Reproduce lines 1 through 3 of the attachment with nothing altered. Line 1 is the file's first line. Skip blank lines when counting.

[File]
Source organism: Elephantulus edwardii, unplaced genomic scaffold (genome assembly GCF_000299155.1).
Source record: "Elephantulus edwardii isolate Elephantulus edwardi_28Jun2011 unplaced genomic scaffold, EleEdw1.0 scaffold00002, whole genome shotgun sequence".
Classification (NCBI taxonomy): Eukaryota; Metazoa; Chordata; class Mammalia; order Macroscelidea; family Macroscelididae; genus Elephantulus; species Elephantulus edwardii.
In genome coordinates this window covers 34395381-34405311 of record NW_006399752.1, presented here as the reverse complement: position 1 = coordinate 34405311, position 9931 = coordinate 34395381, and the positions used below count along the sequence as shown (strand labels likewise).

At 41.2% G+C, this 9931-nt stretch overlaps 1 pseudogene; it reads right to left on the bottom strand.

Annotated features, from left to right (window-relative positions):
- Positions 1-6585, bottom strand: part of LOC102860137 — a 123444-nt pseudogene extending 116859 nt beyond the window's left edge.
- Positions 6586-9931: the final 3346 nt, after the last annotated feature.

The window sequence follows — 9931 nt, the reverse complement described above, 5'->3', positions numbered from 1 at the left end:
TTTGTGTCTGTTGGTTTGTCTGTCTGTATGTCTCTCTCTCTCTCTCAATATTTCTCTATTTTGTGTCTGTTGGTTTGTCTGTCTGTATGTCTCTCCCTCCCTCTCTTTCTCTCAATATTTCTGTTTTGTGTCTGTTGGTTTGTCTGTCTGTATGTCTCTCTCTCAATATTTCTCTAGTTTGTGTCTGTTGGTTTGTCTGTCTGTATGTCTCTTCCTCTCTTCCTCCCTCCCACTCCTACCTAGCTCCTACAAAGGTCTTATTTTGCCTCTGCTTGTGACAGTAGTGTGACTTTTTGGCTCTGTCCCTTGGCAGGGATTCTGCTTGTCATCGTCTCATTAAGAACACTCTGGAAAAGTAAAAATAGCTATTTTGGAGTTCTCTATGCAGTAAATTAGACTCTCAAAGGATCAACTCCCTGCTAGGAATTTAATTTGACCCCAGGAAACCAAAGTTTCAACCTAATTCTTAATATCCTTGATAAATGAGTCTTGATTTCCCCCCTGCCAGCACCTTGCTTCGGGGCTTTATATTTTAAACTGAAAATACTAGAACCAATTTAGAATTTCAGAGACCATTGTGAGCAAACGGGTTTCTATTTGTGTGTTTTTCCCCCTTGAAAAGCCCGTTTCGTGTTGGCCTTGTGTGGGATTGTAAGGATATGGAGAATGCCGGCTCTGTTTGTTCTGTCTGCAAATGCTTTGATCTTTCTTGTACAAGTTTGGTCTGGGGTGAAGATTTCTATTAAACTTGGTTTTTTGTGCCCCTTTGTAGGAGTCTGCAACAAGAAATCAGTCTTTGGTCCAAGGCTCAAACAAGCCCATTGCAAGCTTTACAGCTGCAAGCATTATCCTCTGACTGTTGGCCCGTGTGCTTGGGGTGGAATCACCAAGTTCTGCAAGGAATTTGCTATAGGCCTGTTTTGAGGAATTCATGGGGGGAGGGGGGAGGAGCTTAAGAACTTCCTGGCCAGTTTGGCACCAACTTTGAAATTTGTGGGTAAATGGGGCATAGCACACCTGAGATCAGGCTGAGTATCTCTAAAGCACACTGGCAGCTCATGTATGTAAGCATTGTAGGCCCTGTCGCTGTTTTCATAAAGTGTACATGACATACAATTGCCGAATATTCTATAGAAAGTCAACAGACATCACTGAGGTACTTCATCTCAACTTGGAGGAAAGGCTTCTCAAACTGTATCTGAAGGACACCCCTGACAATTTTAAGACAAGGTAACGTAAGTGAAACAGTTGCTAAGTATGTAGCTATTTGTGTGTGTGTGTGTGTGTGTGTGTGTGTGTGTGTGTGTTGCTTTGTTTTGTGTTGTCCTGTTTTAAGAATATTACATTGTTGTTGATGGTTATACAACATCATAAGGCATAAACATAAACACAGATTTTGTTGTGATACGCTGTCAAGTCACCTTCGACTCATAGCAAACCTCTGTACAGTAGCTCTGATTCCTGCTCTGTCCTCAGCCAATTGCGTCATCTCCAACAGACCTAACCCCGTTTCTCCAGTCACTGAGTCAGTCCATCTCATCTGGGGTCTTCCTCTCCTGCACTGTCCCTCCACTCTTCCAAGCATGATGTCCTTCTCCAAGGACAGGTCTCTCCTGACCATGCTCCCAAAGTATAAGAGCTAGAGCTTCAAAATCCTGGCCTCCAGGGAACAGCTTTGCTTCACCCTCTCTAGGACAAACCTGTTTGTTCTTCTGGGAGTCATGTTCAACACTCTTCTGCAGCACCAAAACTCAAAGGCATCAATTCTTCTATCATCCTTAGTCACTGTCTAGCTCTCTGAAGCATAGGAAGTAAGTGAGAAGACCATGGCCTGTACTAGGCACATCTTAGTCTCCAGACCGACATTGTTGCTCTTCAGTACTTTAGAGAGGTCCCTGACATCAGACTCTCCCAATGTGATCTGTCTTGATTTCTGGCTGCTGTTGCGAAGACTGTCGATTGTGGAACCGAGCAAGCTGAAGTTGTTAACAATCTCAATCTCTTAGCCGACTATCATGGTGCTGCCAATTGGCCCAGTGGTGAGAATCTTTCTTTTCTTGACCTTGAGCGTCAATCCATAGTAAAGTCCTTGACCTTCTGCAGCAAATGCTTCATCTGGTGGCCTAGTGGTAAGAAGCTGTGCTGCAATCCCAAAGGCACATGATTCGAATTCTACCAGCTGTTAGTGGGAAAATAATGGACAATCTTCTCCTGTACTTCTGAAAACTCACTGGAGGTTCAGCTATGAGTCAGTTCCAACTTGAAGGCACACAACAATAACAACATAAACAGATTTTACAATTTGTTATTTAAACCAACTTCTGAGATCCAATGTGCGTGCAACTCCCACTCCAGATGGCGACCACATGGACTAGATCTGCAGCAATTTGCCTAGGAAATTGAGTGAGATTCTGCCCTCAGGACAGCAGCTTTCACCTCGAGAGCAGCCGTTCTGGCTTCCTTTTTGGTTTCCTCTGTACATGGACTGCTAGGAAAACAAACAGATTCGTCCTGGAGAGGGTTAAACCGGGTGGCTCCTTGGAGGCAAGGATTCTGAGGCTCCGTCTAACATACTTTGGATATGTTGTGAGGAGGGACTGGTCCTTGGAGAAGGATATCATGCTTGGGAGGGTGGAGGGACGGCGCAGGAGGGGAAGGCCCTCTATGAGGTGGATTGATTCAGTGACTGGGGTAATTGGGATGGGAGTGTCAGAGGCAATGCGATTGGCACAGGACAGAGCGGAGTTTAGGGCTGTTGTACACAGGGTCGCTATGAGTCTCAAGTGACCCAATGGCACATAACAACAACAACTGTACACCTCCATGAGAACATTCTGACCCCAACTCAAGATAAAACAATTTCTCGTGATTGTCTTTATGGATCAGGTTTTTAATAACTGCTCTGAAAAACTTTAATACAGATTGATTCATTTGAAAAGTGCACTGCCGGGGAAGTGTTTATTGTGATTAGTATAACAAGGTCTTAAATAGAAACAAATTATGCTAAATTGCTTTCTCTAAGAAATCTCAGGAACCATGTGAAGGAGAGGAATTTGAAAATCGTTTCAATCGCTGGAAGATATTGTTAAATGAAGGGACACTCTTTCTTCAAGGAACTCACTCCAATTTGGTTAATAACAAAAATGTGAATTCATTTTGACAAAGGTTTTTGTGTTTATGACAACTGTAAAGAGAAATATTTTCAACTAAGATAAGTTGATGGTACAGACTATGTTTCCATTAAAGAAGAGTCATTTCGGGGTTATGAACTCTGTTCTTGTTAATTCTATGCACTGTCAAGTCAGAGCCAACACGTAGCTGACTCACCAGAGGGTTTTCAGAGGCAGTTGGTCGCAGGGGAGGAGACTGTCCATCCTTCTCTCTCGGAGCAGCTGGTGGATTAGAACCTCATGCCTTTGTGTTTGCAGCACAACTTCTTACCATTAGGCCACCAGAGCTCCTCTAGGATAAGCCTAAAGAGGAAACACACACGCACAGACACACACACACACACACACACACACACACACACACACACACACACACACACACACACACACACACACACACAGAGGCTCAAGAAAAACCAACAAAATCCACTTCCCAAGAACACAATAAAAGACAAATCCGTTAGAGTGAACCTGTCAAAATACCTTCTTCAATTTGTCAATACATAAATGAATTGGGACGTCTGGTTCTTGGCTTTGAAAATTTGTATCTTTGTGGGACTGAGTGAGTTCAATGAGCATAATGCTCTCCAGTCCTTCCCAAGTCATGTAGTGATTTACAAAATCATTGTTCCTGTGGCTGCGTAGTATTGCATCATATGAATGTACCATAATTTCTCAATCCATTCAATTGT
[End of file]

Source organism: Elephantulus edwardii, unplaced genomic scaffold (genome assembly GCF_000299155.1).
Source record: "Elephantulus edwardii isolate Elephantulus edwardi_28Jun2011 unplaced genomic scaffold, EleEdw1.0 scaffold00002, whole genome shotgun sequence".
Classification (NCBI taxonomy): Eukaryota; Metazoa; Chordata; class Mammalia; order Macroscelidea; family Macroscelididae; genus Elephantulus; species Elephantulus edwardii.